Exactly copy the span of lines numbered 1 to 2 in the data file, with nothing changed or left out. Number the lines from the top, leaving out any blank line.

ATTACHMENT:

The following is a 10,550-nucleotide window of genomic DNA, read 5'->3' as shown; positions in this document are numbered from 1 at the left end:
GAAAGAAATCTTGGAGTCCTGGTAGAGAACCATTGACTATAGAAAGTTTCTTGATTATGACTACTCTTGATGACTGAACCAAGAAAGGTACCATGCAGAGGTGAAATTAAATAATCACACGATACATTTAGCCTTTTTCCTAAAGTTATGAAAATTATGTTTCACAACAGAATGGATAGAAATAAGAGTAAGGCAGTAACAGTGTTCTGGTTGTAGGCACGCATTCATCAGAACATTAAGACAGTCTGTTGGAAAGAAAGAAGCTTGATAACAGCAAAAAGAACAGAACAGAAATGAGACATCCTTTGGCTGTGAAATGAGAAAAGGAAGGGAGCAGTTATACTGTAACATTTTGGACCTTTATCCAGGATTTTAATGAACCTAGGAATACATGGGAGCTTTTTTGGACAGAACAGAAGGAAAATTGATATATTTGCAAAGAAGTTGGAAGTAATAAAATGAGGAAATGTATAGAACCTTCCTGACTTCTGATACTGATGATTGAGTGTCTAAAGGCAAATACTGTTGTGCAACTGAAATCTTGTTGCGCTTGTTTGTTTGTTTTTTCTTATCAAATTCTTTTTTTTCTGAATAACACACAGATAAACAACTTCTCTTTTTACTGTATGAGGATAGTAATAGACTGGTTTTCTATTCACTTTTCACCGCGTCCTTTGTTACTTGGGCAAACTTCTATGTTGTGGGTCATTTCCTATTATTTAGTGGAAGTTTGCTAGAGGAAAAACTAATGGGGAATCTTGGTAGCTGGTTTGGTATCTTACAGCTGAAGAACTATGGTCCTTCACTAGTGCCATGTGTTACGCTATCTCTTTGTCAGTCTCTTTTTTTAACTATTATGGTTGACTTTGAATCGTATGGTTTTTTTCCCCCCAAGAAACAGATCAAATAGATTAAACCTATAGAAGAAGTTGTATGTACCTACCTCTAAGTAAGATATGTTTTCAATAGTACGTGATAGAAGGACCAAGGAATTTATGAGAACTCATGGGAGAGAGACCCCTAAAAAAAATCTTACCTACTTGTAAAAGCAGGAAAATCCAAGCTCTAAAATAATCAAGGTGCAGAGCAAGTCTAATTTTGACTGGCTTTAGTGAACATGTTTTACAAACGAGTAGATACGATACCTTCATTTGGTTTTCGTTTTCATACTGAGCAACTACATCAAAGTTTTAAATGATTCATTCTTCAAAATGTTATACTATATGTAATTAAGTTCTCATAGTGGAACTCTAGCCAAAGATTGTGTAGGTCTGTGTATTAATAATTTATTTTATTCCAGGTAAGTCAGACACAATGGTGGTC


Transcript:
The following is a 10,550-nucleotide window of genomic DNA, read 5'->3' as shown; positions in this document are numbered from 1 at the left end:
GAAAGAAATCTTGGAGTCCTGGTAGAGAACCATTGACTATAGAAAGTTTCTTGATTATGACTACTCTTGATGACTGAACCAAGAAAGGTACCATGCAGAGGTGAAATTAAATAATCACACGATACATTTAGCCTTTTTCCTAAAGTTATGAAAATTATGTTTCACAACAGAATGGATAGAAATAAGAGTAAGGCAGTAACAGTGTTCTGGTTGTAGGCACGCATTCATCAGAACATTAAGACAGTCTGTTGGAAAGAAAGAAGCTTGATAACAGCAAAAAGAACAGAACAGAAATGAGACATCCTTTGGCTGTGAAATGAGAAAAGGAAGGGAGCAGTTATACTGTAACATTTTGGACCTTTATCCAGGATTTTAATGAACCTAGGAATACATGGGAGCTTTTTTGGACAGAACAGAAGGAAAATTGATATATTTGCAAAGAAGTTGGAAGTAATAAAATGAGGAAATGTATAGAACCTTCCTGACTTCTGATACTGATGATTGAGTGTCTAAAGGCAAATACTGTTGTGCAACTGAAATCTTGTTGCGCTTGTTTGTTTGTTTTTTCTTATCAAATTCTTTTTTTTCTGAATAACACACAGATAAACAACTTCTCTTTTTACTGTATGAGGATAGTAATAGACTGGTTTTCTATTCACTTTTCACCGCGTCCTTTGTTACTTGGGCAAACTTCTATGTTGTGGGTCATTTCCTATTATTTAGTGGAAGTTTGCTAGAGGAAAAACTAATGGGGAATCTTGGTAGCTGGTTTGGTATCTTACAGCTGAAGAACTATGGTCCTTCACTAGTGCCATGTGTTACGCTATCTCTTTGTCAGTCTCTTTTTTTAACTATTATGGTTGACTTTGAATCGTATGGTTTTTTTCCCCCCAAGAAACAGATCAAATAGATTAAACCTATAGAAGAAGTTGTATGTACCTACCTCTAAGTAAGATATGTTTTCAATAGTACGTGATAGAAGGACCAAGGAATTTATGAGAACTCATGGGAGAGAGACCCCTAAAAAAAATCTTACCTACTTGTAAAAGCAGGAAAATCCAAGCTCTAAAATAATCAAGGTGCAGAGCAAGTCTAATTTTGACTGGCTTTAGTGAACATGTTTTACAAACGAGTAGATACGATACCTTCATTTGGTTTTCGTTTTCATACTGAGCAACTACATCAAAGTTTTAAATGATTCATTCTTCAAAATGTTATACTATATGTAATTAAGTTCTCATAGTGGAACTCTAGCCAAAGATTGTGTAGGTCTGTGTATTAATAATTTATTTTATTCCAGGTAAGTCAGACACAATGGTGGTC